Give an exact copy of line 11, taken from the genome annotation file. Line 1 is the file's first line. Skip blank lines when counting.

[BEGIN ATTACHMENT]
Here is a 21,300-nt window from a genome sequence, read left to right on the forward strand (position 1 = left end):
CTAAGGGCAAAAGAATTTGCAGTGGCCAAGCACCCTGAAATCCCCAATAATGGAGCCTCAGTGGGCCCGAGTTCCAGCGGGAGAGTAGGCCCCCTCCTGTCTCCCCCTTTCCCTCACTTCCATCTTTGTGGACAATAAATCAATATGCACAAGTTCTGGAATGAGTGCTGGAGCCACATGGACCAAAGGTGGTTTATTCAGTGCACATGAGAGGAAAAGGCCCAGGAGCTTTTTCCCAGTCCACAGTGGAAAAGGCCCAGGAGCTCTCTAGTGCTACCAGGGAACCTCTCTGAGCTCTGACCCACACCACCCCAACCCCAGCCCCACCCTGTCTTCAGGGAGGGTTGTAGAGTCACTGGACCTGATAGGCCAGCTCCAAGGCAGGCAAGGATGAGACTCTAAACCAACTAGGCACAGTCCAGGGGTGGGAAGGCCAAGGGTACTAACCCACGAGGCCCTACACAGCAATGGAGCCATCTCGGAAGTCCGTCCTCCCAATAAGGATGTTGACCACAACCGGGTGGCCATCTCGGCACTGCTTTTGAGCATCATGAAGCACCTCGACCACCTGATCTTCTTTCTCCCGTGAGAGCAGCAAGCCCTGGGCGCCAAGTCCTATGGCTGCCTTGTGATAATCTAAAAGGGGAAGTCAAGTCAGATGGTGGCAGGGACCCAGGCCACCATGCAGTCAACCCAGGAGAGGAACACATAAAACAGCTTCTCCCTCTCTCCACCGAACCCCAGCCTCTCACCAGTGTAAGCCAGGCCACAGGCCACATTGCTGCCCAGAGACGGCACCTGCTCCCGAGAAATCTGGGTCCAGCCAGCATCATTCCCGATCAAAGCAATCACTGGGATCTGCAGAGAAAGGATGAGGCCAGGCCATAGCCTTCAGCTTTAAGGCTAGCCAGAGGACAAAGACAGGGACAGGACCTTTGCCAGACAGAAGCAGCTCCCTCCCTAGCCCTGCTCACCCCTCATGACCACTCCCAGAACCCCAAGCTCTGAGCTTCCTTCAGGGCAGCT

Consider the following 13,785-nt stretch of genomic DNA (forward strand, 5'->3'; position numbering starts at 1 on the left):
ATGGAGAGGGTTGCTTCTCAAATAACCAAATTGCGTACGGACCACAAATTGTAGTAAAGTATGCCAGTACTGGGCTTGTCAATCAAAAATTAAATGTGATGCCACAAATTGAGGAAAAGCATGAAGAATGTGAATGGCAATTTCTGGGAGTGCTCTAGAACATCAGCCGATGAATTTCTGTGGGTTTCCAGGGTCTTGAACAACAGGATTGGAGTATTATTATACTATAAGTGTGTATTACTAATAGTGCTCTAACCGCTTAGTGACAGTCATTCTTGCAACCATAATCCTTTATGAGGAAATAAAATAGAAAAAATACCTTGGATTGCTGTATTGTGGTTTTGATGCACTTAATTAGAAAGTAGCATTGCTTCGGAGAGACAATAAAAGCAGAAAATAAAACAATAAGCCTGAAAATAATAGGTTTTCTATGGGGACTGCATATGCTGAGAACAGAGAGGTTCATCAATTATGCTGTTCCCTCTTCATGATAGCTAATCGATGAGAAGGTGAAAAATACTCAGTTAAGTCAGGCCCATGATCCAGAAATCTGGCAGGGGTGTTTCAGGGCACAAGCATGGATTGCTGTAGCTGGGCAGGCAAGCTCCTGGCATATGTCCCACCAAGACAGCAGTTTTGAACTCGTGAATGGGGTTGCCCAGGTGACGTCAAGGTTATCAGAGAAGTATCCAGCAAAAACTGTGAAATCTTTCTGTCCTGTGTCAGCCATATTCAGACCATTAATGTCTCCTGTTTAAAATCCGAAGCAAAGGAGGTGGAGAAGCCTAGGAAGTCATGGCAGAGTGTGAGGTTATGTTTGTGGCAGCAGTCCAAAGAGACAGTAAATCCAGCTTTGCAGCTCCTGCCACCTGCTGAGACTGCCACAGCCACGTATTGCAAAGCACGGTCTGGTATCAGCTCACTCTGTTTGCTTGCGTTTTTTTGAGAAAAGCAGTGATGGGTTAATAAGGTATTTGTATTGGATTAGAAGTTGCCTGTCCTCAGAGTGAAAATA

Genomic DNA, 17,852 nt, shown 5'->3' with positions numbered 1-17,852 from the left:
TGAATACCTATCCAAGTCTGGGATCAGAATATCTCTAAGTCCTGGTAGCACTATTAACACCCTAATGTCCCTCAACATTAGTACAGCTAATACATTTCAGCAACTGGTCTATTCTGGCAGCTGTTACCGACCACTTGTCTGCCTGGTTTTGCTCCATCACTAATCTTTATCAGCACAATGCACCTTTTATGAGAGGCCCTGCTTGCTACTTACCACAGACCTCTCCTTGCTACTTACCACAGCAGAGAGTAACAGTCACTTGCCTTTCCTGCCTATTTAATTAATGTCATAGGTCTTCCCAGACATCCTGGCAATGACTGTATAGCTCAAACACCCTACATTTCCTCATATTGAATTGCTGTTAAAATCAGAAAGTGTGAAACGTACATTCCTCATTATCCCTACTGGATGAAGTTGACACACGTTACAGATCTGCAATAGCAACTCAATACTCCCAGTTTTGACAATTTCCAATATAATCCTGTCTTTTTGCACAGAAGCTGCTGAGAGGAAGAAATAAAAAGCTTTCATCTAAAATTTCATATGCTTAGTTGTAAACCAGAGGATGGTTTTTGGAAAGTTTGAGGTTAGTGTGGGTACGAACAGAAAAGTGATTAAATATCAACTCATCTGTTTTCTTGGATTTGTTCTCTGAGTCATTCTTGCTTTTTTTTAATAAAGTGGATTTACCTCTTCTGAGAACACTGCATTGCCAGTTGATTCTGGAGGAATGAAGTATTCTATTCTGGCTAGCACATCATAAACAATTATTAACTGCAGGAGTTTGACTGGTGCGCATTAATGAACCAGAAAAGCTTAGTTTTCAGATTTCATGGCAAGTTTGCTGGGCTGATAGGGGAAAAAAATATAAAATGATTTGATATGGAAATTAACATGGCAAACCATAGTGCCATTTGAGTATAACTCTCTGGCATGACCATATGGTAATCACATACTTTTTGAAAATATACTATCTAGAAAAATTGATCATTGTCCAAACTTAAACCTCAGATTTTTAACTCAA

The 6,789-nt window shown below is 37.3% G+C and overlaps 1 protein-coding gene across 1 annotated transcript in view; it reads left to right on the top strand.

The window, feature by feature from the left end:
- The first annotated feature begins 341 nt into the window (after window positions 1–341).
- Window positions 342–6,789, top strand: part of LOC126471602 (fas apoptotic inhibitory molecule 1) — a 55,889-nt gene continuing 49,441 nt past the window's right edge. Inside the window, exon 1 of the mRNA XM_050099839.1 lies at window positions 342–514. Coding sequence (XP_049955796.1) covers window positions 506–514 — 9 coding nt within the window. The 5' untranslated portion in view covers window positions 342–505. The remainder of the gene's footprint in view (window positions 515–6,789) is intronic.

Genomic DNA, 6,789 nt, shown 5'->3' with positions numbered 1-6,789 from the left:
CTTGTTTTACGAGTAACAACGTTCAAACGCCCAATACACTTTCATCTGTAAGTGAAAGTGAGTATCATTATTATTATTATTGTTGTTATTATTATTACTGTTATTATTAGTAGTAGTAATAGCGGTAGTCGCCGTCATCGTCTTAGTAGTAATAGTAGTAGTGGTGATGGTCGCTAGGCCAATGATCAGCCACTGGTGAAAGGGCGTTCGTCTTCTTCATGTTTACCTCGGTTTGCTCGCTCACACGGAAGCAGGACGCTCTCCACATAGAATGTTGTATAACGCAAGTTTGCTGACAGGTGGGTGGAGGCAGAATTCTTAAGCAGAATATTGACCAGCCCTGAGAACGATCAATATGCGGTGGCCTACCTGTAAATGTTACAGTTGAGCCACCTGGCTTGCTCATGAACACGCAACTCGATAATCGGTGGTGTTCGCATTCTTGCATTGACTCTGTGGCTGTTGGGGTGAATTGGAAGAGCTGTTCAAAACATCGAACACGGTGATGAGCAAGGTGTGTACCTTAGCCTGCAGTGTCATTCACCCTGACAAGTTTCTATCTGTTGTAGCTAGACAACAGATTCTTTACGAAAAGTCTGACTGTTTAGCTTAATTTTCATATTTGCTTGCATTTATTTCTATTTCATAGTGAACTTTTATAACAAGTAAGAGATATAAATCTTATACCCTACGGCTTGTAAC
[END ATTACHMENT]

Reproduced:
Genomic DNA, 6,789 nt, shown 5'->3' with positions numbered 1-6,789 from the left: